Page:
Firestar #1 (1986)

Firestar #1 (March, 1986)

“Mark of the Mutant!”
Writer – Tom DeFalco
Pencils – Mary Wilshire
Inks – Steve Leialoha
Letters – Tom Orzechowski & Lois Buhalis
Colors – Daina Graziunas
Edits – Ann Nocenti
Chief – Jim Shooter
Cover Price: $0.75

Today we’re going to take a look at one of the first (comic book) appearances of Angelica Jones – Firestar!  While she’s gone on to be featured in a whole lot of comics over the years, perhaps most notably the New Warriors and a stint with the Avengers… I gotta figure a lot of folks reading this probably associate her more with the media she actually first appeared in – as one of Spider-Man’s Amazing Friends in, well… Spider-Man and his Amazing Friends.

I never really watched that cartoon growing up… but, I certainly remember my first time ever seeing it.  It was at Brooklyn Hospital in 1984… and my mother had just given birth to my younger sister.  Naturally, I already knew who Spider-Man was… but, hadn’t the first clue who his Amazing Friends were.  I couldn’t tell you which episode is was… but I know it opened with, if I’m remembering right… a pan over a swamp, with Stan Lee’s narration introducing the story.

It’s been a long while since I’d last read this… probably over a quarter century.  Let’s give it a goo, and see what we see.

We open with our titular character, Angelica Jones having her palm read by her beloved Nana.  The lines on her left hand converge to form the letter “M”… which, according to Nana means she’s special.  My hand also has an “M” on it, and I’d contend that Nana, beloved or not, might just be full of it!  Ehh, at least she means well.  Anyhoo, it’s time for Angelica to leave for her first day at a brand-new school.  Her father, Bartholomew gets shuffled around quite a bit due to his job, and so… this “first day of school” isn’t an altogether new sensation for our young Ms. Jones.

Once they’re left alone, Dad and Nana chat a bit.  Dad thinks Nana should maybe lay off suggesting that Angelica is in any way “special”.  Wow, father of the year, ova hea’.  While trying to do some dishes, Nana has herself a little scare.  Bart offers to take her to the doctor, but she refuses… citing that they can’t afford it.  I wonder if this’ll come up again… ehh, prob’ly not.

We next follow Angelica to school, where she immediately runs afoul of some… rather foul-looking “mean girls”.  They don’t cotton to the new redhead on campus… and whisper mean nothings about her to one another… just loud enough for our gal to hear ’em.

Suddenly… a wild hunk appears!  The leader of the “mean girls”, Cassie decides to head over to him… and he kind of looks like a stoner version of Prince Adam from He-Man.  First thing he does is… ask about the cute new redhead.  Cassie ain’t diggin’ this one bit… even still, Chuck the Hunk saunters over to see if the new girl needs any help.

We shift scenes over to Xavier’s School, where… shock of shocks… Cerebro is on the fritz.  Seems like they’re always trying to fix that, doesn’t it?  Oh well, at least this helps expedite the Jim Shooter demandment of filling in any potential new readers on the finer points of the issue in hand.  Kitty Pryde fetches what looks like a soldering iron, but is actually a “continuity pulse tester” (which I feel like Marvel can use a box of nowadays), for Professor X and Nightcrawler to continue tinkering.  We get a glimpse of the New Mutants having themselves a volleyball game on the school grounds as an example of the sort of young people Cerebro might help the X-Men track down.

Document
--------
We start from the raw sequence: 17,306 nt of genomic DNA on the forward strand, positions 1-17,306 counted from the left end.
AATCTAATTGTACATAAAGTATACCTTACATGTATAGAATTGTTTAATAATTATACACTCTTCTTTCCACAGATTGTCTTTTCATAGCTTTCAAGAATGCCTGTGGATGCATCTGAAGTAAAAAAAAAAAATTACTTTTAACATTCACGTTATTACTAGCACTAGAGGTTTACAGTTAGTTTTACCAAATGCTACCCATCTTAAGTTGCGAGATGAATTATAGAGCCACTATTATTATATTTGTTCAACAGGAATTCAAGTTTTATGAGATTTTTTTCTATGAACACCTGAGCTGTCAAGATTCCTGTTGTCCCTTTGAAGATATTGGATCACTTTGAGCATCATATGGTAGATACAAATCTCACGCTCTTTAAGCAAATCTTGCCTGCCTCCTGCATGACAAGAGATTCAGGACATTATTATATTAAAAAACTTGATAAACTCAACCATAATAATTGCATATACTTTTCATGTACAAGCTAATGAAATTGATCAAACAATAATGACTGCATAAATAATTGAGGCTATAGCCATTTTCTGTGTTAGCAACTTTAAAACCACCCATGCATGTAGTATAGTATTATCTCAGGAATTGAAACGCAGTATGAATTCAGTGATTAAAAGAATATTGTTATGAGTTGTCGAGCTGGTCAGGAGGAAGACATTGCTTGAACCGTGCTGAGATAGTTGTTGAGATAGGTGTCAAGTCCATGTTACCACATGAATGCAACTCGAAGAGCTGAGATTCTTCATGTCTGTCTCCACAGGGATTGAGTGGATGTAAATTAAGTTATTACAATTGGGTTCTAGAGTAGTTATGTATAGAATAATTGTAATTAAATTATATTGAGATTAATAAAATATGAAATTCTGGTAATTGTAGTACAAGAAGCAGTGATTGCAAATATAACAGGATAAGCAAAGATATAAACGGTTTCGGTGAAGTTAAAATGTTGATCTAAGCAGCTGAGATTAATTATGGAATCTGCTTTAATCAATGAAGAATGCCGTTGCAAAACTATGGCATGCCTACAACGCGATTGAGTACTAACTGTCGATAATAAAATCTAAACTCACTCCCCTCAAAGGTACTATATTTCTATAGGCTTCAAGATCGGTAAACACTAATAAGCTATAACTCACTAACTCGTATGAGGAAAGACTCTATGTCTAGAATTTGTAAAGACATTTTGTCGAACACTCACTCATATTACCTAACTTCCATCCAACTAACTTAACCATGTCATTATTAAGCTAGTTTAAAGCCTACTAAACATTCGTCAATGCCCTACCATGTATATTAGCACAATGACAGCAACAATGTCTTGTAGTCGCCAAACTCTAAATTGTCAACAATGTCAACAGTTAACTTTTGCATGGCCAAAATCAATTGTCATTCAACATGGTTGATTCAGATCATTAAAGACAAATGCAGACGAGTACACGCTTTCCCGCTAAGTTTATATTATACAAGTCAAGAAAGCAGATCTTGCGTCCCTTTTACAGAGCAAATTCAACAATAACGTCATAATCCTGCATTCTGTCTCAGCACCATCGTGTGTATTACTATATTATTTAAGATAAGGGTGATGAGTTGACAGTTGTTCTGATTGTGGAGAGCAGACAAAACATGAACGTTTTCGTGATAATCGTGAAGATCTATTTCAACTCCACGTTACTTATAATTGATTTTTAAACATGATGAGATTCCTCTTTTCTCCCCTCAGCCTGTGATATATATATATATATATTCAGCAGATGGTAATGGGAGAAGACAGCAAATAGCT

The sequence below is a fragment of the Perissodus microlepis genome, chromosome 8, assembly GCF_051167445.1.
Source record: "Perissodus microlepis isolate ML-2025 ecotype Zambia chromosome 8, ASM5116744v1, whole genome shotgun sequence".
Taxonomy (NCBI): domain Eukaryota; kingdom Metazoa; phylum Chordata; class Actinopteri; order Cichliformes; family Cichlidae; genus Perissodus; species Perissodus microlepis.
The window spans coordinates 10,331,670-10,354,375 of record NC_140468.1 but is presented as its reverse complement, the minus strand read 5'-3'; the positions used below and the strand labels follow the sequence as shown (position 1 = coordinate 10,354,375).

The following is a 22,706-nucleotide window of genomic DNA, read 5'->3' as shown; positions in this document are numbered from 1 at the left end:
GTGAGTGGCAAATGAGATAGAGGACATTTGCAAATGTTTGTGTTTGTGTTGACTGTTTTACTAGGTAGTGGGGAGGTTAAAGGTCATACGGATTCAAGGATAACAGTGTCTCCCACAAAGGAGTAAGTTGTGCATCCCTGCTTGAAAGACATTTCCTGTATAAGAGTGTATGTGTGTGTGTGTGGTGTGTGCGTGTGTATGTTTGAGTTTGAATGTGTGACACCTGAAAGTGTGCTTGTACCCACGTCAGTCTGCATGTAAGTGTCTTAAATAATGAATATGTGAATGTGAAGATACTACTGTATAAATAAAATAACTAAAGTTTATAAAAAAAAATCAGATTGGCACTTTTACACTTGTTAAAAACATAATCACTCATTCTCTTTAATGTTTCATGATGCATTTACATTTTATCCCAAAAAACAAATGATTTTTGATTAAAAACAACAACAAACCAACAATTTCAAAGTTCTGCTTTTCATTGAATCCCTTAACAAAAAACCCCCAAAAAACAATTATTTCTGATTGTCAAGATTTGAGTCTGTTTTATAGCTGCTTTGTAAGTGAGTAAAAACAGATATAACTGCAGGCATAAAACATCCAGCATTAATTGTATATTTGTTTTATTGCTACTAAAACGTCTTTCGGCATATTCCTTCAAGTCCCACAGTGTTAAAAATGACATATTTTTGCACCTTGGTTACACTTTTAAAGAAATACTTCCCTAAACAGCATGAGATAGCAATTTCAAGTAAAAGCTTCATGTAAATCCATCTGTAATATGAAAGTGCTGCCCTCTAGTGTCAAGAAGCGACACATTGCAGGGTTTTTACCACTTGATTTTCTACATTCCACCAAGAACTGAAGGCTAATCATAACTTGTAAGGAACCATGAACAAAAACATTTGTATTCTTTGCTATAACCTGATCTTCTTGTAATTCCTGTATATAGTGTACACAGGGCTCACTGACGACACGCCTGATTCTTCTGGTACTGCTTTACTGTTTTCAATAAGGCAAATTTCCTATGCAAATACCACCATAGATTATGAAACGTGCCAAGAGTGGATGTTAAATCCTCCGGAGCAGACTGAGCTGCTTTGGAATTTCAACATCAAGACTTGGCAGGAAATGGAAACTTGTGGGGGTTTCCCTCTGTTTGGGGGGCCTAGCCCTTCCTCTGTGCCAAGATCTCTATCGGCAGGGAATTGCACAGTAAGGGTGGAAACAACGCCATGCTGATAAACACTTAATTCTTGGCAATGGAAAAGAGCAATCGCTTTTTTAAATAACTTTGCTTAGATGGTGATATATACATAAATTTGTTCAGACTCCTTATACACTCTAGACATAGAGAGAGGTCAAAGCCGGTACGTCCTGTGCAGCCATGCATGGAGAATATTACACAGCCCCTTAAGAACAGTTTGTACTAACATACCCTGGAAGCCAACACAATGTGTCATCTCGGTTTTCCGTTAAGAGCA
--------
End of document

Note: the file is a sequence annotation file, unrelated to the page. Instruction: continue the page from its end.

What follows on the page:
Here’s the thing though… they’re not the only ones looking for fresh young mutants.  From here we jump over to the “famed” Massachusetts Academy… where one Ms. Emma Frost has the same sort of mission in mind.  We watch as the conservatively-dressed Headmistress enters a hidden elevator… and lowers down to a more Hellfirey floor below.

She sees that one of the Hellfire Goons she has posted are kind of being lax in their duties.  Ya see, nobody is manning the “Mutavac”, which I suppose is the anti-Cerebro.  Emma flips out a bit and psychically assaults her underlings… because this lapse in surveillance very well may have cost them a new mutant.

Let’s head back to West Morris High School.  Angelica is being questioned by her teacher about the Treaty of Versailles… which, she admits she never learned about at her last school.  This prick of a teacher doesn’t wanna hear any excuses… and tells her she needs to keep up with the rest of the class.  Okay, jerk.  Whatever the case, it gives the Mean Girls the opportunity to make fun of her for not knowin’.

Then, it’s lunch time… and poor Angelica can’t find anyone to sit with.  She attempts to make nice with the Mean Girls, but they ain’t feelin’ it.  This really upsets our gal… who, at this very moment id beginning to manifest her mutant power.  Unfortunately her manifestation “climaxes” while she’s opening her little carton of chocolate milk… and so, she winds up climaxing all over her teacher’s face.  Um… I really ought to say some of these things out loud before committing them to the blog.

This “climax” manages to ping on the White Queens Mutavac or whatever… but, as quickly as it comes, it goes.  We jump ahead a few months… and it’s December.  Angelica and Chuck the Hunk are palling around, and we learn that our gal is something of an artist.  She’s going to be in an ice-sculpture competition.  Ice sculptures?  What kind of high school is this?  Does Zack Morris go here?  Turns out Angelica is quite good at this… much to the annoyance of Cassie the B*tch.  Cassie also ain’t pleased at how close Chuck is getting to Angie.

The next day, our gal prepares to head to school… and her dad leaves for work.  Once all alone, Nana decides to die.  Well, she really doesn’t have much choice in her expiration… but, she does pass.

Angelica arrives at school, to find that the Mean Girls destroyed her ice-angel.  The Mean Girls don’t even bother to deny it!  Angelica goes back to staring at her hand… which, I don’t know if I’ve mentioned it… but, she keeps staring at her hand, because of the “M” on it.  One of the Mean Girls notices this, and asks why she keeps doing it.  Angie tells them that… she does so because her Nana told her it made her special.  Oh, honey… don’t do that.